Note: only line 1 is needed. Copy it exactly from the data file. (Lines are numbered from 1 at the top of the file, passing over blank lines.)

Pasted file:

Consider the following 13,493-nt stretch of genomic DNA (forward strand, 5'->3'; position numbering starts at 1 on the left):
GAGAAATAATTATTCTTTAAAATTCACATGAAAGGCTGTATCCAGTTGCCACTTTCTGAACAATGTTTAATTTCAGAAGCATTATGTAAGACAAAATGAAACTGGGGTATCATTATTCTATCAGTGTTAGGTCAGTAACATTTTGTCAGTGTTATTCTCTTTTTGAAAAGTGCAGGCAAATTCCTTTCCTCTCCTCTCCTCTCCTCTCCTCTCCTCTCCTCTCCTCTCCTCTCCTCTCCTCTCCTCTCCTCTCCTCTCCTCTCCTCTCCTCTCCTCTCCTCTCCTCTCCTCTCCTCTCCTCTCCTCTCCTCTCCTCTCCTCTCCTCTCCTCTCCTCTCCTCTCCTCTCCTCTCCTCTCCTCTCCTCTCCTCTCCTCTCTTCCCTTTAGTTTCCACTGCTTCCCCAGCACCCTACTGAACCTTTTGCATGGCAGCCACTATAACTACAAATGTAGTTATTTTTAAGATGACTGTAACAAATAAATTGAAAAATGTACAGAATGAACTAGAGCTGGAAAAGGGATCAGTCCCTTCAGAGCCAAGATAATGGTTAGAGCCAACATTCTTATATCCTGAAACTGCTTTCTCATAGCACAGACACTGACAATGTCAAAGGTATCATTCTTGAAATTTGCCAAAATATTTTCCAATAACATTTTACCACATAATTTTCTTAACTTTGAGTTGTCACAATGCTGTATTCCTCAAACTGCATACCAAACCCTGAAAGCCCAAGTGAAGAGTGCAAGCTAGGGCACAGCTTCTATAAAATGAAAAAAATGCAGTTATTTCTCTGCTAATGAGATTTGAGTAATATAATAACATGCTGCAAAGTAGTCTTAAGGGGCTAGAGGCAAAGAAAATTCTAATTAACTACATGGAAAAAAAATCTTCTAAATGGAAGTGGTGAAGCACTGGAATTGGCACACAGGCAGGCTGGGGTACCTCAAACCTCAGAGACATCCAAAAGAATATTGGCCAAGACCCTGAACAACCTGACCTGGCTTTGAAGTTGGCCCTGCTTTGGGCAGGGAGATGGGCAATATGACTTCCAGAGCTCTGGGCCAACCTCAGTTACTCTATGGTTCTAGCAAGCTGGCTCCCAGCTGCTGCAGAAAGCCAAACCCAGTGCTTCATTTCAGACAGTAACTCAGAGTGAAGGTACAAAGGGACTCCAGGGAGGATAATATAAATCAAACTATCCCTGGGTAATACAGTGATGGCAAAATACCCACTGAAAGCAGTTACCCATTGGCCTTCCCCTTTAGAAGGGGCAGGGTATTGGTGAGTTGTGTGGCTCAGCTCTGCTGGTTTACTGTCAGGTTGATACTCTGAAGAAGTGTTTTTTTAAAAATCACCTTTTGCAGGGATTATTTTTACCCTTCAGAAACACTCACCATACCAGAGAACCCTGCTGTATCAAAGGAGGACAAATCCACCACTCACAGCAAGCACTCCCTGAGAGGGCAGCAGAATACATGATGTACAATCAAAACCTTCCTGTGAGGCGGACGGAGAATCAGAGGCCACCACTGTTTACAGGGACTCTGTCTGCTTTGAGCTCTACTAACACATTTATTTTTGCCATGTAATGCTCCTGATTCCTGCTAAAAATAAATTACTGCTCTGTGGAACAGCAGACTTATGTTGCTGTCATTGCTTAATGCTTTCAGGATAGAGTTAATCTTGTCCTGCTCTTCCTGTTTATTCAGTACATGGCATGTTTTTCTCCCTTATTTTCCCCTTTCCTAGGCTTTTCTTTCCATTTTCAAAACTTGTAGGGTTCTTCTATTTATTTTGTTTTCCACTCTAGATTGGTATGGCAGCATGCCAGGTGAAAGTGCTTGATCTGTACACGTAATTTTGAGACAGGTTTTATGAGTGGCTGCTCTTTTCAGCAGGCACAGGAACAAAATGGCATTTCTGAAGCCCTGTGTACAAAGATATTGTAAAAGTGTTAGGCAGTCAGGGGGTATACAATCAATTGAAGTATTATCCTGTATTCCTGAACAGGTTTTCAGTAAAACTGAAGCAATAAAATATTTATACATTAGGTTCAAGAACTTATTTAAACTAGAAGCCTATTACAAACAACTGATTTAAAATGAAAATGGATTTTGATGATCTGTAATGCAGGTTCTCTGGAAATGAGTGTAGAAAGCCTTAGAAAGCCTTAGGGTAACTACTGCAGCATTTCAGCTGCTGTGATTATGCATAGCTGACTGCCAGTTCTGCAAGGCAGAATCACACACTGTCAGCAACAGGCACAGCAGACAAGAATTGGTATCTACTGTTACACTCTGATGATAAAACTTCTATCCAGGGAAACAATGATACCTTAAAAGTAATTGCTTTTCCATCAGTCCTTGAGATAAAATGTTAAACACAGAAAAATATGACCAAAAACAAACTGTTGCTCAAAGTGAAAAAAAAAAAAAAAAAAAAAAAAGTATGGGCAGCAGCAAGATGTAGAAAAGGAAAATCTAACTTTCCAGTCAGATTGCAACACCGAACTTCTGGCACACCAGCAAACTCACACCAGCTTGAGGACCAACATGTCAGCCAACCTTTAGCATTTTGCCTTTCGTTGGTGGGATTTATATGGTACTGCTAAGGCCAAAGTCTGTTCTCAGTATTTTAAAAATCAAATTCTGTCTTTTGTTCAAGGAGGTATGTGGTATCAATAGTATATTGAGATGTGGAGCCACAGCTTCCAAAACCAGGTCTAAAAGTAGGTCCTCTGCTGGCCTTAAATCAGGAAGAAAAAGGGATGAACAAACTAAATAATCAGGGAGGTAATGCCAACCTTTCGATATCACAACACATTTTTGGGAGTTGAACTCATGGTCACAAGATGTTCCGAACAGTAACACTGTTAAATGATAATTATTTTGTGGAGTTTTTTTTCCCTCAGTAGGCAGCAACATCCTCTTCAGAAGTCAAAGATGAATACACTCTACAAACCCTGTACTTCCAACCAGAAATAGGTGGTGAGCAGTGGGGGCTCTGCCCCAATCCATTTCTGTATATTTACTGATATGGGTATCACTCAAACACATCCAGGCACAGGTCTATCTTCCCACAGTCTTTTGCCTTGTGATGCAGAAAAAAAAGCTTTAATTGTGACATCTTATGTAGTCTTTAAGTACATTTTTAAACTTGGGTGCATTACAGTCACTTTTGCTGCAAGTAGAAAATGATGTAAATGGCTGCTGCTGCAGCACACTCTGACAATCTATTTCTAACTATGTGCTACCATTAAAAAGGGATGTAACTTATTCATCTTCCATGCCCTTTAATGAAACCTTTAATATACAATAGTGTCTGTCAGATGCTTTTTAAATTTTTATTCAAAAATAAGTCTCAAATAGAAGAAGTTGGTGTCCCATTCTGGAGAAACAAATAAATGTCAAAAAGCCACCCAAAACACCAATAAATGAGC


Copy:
Consider the following 13,493-nt stretch of genomic DNA (forward strand, 5'->3'; position numbering starts at 1 on the left):